Thanks to Lauren, our amazing Garden Project volunteer, for sending in her images and thoughts on blossom and Spring. We look forward to gardening with you again soon, Lauren.
Spring has me dumbfounded. Its colour, its scent, its longer light; its life. A change that’s so merrily welcome has been completely surrounded by changes that are unwelcome.
We look to blossom as a marker of change, one that reminds us that good (and bad) things pass, only to be followed by something even more glorious.
It’s a moment of transition, where the deepest/sweetest/most humble/most buttery colours announce themselves then slowly fade away, leaving behind a green for us.
From the second they arrive, then disappear, a new bloom arrives, then disappears, only to keep our breath short, our sighs heavy and our anticipation for heat and rays going and going.
Blossom has shown people the way for centuries. All the species that wax and wane have acted as maps for people without maps. As one orchard blooms and fruits in one place, another orchard is blossoming and directing us towards the next set of fruiting trees, hopping from a slightly different climate to another climate.
When I’m outside now, it’s only for bare minutes in the wild, never hours. That time has brought back old anxieties for me. Ones that say the outside isn’t safe and people are not safe, enough to make my heart pound a little louder and any encounter to block my speech. But I do have these moments, when I walk the same route along the River Pool, where I notice something has changed.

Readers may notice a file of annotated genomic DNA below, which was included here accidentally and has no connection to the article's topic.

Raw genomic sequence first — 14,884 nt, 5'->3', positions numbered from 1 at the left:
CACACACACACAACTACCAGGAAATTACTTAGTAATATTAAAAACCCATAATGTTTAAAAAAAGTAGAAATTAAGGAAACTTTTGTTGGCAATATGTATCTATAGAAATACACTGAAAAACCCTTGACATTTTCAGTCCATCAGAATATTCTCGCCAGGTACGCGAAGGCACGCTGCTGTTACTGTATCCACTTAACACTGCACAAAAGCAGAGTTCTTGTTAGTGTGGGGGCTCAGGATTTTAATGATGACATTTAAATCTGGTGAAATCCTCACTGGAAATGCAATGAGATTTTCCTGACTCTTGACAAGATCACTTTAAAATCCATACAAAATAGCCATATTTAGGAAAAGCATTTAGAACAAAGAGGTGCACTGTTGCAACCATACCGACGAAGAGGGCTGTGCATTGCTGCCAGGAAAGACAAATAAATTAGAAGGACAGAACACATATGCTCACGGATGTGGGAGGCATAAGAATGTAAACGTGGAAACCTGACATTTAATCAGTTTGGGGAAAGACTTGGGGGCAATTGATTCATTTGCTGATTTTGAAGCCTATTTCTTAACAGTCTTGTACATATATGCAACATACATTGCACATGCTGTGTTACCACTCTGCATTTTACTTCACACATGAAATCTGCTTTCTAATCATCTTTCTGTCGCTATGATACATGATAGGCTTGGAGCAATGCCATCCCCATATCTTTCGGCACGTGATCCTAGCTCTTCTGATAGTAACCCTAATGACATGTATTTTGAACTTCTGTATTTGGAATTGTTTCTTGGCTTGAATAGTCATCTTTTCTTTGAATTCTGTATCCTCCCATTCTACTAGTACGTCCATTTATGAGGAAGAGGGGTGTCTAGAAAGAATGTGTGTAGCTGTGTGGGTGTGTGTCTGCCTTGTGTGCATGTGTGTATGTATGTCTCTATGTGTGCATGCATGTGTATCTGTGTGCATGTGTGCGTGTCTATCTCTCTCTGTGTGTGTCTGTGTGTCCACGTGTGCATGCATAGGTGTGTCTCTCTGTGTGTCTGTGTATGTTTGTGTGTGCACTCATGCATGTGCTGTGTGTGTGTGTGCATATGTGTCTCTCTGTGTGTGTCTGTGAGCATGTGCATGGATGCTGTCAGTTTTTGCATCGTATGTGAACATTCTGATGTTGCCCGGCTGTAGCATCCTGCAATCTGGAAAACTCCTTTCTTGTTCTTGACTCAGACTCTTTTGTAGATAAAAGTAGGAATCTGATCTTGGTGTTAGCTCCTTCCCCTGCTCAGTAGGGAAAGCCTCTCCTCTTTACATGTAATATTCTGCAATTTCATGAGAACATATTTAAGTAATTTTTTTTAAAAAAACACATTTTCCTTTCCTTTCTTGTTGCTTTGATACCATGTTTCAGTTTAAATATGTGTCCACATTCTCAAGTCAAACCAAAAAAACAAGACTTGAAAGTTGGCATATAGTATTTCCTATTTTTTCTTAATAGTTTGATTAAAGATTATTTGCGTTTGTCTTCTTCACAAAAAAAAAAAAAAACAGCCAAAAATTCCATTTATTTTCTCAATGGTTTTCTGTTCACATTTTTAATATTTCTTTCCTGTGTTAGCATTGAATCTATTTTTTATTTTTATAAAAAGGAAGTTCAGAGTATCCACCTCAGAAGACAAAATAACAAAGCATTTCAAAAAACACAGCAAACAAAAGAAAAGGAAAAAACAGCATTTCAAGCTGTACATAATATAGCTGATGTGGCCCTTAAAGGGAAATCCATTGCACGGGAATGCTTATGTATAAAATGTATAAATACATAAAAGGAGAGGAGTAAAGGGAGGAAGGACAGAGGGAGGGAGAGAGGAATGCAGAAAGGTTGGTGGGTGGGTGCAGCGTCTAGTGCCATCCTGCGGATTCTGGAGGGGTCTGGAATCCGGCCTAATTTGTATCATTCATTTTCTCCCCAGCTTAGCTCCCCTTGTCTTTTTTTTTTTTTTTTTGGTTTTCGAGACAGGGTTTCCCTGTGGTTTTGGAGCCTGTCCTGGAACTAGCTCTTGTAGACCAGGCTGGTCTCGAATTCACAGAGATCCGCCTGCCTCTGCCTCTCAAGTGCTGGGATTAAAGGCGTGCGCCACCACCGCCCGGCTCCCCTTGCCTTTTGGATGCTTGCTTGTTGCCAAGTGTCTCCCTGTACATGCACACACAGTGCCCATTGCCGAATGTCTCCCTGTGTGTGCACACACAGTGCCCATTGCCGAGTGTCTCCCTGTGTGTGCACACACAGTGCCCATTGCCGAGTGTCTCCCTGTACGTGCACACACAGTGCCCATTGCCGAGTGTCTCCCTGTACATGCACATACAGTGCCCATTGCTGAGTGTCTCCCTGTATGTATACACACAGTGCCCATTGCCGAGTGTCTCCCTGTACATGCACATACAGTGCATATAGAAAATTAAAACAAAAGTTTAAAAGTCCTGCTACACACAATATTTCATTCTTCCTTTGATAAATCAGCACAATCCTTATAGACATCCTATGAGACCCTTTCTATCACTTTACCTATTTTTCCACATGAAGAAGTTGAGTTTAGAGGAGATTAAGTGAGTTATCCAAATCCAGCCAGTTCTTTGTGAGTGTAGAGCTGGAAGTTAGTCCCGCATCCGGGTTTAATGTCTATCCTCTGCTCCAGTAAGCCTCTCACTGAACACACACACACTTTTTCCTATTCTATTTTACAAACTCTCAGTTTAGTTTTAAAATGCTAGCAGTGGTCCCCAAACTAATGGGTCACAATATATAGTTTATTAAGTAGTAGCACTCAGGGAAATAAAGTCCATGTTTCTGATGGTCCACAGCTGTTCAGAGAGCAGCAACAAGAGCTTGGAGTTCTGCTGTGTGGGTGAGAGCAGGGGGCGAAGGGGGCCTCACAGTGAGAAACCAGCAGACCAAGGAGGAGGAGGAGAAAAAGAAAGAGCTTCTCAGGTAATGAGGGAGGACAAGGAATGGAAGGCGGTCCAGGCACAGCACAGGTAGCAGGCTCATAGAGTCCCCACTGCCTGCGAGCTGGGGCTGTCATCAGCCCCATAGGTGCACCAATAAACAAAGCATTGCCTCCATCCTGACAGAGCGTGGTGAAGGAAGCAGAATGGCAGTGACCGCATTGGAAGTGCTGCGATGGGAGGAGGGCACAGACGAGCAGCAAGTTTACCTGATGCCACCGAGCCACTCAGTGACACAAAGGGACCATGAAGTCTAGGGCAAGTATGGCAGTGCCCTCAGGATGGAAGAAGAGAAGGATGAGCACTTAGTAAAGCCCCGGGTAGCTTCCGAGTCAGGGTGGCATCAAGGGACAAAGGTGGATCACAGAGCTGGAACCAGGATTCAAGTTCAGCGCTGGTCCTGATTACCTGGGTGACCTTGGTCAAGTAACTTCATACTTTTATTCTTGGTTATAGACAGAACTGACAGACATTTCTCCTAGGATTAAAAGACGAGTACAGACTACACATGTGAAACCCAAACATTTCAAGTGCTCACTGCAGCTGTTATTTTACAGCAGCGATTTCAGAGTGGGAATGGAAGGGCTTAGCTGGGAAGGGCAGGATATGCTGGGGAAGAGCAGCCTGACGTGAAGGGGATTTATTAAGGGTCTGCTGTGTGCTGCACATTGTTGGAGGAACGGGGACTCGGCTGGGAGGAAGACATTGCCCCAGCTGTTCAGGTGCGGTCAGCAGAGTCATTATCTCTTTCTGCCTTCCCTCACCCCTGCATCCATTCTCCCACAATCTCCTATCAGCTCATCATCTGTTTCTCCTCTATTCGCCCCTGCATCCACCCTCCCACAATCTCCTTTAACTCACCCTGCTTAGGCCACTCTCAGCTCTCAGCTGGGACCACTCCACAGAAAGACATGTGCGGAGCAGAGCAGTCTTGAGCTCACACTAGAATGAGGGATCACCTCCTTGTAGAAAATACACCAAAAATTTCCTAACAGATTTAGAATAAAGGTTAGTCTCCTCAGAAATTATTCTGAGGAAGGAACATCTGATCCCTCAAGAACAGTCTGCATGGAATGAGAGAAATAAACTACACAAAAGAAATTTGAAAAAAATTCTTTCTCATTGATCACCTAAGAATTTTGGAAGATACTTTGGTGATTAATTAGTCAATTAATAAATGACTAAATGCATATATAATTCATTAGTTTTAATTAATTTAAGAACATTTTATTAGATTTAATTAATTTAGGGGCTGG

Maybe the comfrey is out, electrifying purple, so unnatural looking but humming with life.
I’m suddenly aware of how many species of Hawthorn are in this two-mile-patch, and that I can recognise their puzzle piece leaves and their tiny bouquets of flowers.
When I walk, I pick at things, as respectfully as I can of course, but I like to snip at the branches and the stems just as they’re budding or when they’re in full bloom. I try to focus on what I like, what plant has drawn me to it, what would I really love to sniff, and then I feel grateful for some sort of break from (what feels like) a chaos around me.
I take these home and I spend a while snipping this leaf off, cutting that stem as short and stout as suits the bowl or jar that I’m using that day or maybe I divide one branch into three branches and stick that in a bottle.
Just breathing in that simple pleasure for the rest of the day is a comfort that pays total respect to this blossom season that’s been smiling at us all through this bizarre Spring.
Lauren Goddard, May 2020